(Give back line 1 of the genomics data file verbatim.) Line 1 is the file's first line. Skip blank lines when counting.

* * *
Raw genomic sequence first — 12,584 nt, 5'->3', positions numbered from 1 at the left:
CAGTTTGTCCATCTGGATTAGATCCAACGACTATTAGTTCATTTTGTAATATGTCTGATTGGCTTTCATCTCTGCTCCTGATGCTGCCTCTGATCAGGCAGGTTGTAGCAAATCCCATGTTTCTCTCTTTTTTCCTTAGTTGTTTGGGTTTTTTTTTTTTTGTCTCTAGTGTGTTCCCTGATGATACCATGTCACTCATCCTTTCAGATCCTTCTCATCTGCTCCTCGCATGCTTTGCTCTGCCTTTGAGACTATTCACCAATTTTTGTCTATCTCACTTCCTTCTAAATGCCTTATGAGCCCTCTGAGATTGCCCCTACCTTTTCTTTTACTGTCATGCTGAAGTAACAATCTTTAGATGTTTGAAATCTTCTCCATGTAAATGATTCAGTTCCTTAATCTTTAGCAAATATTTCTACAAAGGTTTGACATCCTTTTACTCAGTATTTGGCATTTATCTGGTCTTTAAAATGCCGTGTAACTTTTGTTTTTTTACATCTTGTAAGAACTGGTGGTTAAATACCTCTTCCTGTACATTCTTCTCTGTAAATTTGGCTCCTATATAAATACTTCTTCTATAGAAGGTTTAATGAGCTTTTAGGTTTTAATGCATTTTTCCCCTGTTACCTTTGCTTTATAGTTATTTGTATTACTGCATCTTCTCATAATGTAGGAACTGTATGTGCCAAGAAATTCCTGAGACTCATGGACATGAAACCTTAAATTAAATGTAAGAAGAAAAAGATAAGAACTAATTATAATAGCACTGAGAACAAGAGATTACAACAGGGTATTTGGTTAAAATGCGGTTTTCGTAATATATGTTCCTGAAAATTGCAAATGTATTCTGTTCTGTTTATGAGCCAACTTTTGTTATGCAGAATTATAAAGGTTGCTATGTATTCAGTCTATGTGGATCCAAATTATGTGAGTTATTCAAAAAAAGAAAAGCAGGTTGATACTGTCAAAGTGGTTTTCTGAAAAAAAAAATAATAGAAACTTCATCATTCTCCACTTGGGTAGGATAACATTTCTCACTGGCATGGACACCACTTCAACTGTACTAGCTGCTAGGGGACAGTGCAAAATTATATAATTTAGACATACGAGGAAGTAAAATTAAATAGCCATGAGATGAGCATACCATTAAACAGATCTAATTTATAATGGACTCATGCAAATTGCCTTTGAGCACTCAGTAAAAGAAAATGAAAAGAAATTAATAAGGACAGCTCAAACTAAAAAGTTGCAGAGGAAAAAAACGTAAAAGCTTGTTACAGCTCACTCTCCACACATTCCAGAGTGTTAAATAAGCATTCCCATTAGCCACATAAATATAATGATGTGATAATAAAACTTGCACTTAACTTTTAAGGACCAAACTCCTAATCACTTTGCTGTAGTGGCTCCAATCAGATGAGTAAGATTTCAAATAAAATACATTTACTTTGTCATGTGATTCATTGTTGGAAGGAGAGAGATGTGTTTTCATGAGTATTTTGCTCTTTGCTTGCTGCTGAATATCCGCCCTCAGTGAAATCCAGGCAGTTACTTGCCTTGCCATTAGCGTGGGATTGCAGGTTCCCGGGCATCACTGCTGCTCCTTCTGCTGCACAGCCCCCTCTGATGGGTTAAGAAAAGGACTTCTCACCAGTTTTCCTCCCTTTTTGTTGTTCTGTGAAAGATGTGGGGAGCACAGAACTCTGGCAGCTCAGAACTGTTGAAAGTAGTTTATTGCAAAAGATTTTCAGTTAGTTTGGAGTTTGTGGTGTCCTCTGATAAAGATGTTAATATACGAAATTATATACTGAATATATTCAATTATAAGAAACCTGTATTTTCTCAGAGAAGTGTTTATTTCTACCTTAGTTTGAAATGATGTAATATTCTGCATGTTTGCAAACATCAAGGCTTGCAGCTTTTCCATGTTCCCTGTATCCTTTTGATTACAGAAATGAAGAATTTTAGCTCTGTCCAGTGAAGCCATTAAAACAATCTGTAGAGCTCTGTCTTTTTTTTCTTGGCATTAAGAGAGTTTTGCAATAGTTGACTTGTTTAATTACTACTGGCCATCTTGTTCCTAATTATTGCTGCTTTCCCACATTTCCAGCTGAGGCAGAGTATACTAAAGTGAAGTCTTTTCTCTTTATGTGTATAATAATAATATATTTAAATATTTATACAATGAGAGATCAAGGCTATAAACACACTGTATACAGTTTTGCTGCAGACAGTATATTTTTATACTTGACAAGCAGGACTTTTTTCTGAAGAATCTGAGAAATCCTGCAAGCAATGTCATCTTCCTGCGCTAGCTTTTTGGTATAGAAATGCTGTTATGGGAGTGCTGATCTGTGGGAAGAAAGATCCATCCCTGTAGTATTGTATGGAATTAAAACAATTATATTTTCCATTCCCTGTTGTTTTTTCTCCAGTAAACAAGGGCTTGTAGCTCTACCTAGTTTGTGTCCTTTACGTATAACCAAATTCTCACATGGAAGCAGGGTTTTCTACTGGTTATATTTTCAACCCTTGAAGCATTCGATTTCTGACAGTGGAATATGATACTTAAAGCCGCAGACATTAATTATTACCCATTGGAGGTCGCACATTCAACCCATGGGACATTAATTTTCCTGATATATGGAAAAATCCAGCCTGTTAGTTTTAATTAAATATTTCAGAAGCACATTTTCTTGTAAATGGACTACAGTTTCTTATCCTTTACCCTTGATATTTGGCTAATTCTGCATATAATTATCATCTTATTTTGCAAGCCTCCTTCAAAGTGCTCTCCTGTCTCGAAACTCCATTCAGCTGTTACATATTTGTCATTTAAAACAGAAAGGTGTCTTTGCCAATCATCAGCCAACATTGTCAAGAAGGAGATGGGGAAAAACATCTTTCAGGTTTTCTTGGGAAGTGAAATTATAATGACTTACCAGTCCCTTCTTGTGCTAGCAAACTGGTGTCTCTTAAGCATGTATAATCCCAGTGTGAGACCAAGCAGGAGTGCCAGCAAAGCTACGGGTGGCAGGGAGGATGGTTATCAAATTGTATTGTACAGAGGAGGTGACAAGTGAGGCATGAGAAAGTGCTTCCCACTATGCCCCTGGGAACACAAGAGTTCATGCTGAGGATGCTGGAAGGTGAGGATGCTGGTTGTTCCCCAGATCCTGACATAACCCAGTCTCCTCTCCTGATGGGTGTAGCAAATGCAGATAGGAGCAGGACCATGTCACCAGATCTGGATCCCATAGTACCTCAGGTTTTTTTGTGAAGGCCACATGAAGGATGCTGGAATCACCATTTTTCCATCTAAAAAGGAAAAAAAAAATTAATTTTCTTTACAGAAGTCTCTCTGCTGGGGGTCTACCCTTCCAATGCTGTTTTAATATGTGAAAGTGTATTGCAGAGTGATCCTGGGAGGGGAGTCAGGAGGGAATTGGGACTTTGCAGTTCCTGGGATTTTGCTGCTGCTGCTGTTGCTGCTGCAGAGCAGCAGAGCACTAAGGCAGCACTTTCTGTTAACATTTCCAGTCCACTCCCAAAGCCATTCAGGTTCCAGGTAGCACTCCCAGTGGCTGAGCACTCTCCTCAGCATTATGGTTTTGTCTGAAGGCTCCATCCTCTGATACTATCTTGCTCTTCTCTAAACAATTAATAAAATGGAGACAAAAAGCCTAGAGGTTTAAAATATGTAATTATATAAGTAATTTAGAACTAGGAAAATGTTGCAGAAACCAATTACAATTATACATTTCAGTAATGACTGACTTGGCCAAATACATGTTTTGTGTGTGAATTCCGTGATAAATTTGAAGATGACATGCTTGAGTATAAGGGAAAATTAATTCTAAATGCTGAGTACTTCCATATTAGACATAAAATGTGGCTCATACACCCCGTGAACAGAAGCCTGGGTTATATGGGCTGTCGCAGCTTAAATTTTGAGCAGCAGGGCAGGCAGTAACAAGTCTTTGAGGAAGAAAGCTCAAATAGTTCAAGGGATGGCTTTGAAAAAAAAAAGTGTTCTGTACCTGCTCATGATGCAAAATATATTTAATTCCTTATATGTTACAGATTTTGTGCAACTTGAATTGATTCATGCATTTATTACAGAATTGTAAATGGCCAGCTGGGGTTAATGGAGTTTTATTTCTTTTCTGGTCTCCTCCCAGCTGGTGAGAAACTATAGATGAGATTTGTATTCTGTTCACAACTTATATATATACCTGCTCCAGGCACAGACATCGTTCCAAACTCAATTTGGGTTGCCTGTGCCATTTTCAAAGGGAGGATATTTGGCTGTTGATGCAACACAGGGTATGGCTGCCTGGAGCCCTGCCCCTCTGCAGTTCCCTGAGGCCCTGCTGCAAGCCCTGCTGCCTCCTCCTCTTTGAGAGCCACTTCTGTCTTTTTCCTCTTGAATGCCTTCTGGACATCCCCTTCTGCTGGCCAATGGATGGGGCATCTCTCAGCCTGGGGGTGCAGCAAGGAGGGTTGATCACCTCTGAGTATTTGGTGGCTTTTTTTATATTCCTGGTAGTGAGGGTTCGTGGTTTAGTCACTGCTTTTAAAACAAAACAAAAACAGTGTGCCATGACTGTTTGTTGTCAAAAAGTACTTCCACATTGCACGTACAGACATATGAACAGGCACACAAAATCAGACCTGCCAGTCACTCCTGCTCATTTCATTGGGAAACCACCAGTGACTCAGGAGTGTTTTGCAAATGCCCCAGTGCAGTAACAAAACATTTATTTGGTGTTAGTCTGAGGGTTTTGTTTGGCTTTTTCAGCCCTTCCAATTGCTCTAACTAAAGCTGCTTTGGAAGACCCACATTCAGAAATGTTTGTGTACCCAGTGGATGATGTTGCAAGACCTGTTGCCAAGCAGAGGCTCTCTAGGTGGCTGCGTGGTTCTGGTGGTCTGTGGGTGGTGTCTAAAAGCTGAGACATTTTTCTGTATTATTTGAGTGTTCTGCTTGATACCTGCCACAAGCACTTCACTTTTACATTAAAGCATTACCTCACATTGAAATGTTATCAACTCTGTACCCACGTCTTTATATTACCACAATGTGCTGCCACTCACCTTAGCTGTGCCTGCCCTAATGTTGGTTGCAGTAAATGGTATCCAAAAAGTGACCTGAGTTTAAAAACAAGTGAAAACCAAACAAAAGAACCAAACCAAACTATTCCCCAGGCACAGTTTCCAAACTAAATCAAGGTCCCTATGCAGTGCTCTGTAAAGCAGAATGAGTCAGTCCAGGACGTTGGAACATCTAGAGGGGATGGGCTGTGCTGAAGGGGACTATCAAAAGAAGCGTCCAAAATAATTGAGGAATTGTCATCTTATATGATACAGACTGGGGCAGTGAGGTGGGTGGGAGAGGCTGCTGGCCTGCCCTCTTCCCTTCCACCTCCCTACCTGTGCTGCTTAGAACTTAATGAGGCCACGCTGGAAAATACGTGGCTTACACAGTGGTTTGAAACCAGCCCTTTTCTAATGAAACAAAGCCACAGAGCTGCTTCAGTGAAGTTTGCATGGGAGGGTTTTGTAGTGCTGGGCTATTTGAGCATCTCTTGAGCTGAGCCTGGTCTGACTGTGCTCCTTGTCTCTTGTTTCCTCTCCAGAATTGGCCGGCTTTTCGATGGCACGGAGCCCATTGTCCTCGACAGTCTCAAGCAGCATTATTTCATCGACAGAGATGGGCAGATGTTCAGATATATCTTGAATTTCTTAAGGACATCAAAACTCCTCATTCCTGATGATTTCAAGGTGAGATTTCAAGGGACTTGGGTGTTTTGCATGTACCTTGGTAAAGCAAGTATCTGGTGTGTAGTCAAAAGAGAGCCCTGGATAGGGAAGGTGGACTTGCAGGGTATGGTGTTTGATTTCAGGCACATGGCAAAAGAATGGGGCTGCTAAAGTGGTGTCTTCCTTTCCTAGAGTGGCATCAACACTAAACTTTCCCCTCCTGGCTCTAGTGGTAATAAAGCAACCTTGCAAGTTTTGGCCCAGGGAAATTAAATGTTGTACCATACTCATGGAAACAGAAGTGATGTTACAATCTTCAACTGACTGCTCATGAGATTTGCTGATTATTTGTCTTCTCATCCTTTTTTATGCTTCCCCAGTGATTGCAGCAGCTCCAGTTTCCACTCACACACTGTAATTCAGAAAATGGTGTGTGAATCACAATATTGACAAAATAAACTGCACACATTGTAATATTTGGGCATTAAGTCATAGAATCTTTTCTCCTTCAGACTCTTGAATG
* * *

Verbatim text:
Raw genomic sequence first — 12,584 nt, 5'->3', positions numbered from 1 at the left: